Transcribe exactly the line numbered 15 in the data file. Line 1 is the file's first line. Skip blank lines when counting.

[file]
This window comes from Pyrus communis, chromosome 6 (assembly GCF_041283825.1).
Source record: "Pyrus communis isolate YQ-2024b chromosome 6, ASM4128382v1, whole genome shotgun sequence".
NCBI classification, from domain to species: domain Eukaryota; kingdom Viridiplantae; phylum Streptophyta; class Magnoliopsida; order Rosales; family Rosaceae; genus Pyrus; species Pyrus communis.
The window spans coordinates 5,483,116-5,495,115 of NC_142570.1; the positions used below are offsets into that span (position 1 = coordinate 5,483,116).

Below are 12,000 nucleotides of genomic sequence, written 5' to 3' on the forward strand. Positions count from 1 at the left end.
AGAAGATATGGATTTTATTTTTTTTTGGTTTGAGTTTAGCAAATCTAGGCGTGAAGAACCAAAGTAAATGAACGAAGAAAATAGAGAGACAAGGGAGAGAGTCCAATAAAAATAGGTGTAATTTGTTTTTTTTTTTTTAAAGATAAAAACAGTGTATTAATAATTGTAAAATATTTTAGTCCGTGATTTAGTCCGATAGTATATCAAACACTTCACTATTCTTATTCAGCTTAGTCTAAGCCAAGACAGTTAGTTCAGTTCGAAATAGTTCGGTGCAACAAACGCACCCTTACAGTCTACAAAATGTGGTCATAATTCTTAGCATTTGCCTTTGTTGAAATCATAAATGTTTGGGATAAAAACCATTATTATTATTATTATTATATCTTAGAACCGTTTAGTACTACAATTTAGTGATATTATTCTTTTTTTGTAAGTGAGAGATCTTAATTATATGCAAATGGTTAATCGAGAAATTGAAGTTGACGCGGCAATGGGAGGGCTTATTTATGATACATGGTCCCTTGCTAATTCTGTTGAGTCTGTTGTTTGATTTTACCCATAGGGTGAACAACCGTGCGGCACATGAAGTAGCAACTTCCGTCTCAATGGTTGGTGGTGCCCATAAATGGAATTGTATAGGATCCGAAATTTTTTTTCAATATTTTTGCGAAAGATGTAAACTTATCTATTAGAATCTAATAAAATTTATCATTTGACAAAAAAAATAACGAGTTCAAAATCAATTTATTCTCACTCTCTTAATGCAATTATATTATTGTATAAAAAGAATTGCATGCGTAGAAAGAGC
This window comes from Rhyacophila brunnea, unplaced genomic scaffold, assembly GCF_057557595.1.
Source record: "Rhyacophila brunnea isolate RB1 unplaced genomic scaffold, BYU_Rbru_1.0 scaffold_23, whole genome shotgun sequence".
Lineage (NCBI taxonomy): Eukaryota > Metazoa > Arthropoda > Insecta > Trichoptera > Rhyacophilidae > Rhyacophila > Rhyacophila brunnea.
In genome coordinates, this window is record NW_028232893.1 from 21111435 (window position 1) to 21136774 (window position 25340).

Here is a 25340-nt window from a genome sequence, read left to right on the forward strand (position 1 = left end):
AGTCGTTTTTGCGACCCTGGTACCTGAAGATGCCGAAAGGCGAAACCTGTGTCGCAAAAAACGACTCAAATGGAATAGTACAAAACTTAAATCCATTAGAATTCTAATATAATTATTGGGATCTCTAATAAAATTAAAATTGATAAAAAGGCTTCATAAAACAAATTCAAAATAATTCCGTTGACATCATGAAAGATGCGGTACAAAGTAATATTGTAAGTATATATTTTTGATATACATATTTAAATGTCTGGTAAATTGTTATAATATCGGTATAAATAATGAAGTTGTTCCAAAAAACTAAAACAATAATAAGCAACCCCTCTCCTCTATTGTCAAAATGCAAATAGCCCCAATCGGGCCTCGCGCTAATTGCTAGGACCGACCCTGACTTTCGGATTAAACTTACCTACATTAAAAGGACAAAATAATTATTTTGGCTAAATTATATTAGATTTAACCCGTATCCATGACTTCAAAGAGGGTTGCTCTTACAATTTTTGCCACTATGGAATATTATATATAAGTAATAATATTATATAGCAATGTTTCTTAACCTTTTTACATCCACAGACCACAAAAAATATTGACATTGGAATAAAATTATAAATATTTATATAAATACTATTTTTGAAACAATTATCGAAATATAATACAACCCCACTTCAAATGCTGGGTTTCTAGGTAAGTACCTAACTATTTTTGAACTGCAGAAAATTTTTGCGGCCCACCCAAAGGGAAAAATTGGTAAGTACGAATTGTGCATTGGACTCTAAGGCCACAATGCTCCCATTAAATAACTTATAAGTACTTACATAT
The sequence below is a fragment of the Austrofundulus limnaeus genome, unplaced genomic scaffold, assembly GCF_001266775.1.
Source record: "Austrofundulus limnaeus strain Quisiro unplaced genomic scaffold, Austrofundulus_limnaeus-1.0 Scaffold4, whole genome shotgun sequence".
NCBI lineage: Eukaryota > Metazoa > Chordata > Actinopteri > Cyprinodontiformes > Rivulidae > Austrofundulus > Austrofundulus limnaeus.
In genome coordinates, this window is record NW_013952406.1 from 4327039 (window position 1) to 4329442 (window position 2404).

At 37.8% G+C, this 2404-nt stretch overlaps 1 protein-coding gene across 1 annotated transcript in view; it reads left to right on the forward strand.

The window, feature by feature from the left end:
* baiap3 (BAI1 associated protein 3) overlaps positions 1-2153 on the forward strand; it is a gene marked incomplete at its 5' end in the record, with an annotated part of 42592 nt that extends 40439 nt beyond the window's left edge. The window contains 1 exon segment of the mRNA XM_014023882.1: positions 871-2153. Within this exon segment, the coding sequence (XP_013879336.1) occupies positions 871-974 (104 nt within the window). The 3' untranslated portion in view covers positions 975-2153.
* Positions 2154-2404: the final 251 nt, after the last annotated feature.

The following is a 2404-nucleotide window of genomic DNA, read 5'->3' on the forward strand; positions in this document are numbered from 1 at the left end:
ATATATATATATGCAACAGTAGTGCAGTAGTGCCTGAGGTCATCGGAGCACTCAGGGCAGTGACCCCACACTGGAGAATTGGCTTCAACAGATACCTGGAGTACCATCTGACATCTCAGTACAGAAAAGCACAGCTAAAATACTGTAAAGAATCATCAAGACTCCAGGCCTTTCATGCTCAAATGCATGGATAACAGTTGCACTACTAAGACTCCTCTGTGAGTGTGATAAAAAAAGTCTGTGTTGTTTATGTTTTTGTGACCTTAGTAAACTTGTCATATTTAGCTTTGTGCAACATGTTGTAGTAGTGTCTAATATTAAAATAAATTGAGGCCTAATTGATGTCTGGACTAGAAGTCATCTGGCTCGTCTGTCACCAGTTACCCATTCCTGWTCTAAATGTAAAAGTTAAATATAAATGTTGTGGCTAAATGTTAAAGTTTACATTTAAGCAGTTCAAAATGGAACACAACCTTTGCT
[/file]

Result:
NCBI lineage: Eukaryota > Metazoa > Chordata > Actinopteri > Cyprinodontiformes > Rivulidae > Austrofundulus > Austrofundulus limnaeus.